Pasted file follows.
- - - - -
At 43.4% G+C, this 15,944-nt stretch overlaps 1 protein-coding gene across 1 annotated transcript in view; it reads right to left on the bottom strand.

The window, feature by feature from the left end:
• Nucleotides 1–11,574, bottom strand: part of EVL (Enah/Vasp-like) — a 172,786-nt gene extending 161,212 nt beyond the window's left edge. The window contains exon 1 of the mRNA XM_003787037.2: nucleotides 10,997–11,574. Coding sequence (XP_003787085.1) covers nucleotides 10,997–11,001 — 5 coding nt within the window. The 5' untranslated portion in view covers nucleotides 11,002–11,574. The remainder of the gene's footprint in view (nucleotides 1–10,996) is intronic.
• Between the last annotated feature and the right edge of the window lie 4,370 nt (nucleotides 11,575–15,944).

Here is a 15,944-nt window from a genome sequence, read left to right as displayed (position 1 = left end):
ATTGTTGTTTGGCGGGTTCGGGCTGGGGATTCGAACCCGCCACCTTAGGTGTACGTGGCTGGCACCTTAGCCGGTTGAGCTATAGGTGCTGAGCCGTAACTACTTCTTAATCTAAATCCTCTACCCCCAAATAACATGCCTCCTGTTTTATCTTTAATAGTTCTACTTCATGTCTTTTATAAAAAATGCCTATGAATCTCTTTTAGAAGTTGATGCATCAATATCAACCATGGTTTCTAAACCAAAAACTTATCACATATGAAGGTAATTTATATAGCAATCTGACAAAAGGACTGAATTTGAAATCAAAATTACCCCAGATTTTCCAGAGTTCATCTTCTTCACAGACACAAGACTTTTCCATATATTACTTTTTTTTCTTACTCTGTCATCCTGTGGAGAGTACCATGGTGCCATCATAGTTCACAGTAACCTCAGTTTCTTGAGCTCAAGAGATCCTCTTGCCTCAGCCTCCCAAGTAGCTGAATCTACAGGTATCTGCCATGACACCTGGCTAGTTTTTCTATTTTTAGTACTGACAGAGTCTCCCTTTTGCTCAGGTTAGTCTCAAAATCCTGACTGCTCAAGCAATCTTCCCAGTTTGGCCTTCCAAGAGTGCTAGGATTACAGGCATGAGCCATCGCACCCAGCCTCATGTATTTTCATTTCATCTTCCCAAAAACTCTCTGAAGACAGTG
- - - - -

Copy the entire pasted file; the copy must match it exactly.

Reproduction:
At 43.4% G+C, this 15,944-nt stretch overlaps 1 protein-coding gene across 1 annotated transcript in view; it reads right to left on the bottom strand.

The window, feature by feature from the left end:
• Nucleotides 1–11,574, bottom strand: part of EVL (Enah/Vasp-like) — a 172,786-nt gene extending 161,212 nt beyond the window's left edge. The window contains exon 1 of the mRNA XM_003787037.2: nucleotides 10,997–11,574. Coding sequence (XP_003787085.1) covers nucleotides 10,997–11,001 — 5 coding nt within the window. The 5' untranslated portion in view covers nucleotides 11,002–11,574. The remainder of the gene's footprint in view (nucleotides 1–10,996) is intronic.
• Between the last annotated feature and the right edge of the window lie 4,370 nt (nucleotides 11,575–15,944).

Here is a 15,944-nt window from a genome sequence, read left to right as displayed (position 1 = left end):
ATTGTTGTTTGGCGGGTTCGGGCTGGGGATTCGAACCCGCCACCTTAGGTGTACGTGGCTGGCACCTTAGCCGGTTGAGCTATAGGTGCTGAGCCGTAACTACTTCTTAATCTAAATCCTCTACCCCCAAATAACATGCCTCCTGTTTTATCTTTAATAGTTCTACTTCATGTCTTTTATAAAAAATGCCTATGAATCTCTTTTAGAAGTTGATGCATCAATATCAACCATGGTTTCTAAACCAAAAACTTATCACATATGAAGGTAATTTATATAGCAATCTGACAAAAGGACTGAATTTGAAATCAAAATTACCCCAGATTTTCCAGAGTTCATCTTCTTCACAGACACAAGACTTTTCCATATATTACTTTTTTTTCTTACTCTGTCATCCTGTGGAGAGTACCATGGTGCCATCATAGTTCACAGTAACCTCAGTTTCTTGAGCTCAAGAGATCCTCTTGCCTCAGCCTCCCAAGTAGCTGAATCTACAGGTATCTGCCATGACACCTGGCTAGTTTTTCTATTTTTAGTACTGACAGAGTCTCCCTTTTGCTCAGGTTAGTCTCAAAATCCTGACTGCTCAAGCAATCTTCCCAGTTTGGCCTTCCAAGAGTGCTAGGATTACAGGCATGAGCCATCGCACCCAGCCTCATGTATTTTCATTTCATCTTCCCAAAAACTCTCTGAAGACAGTG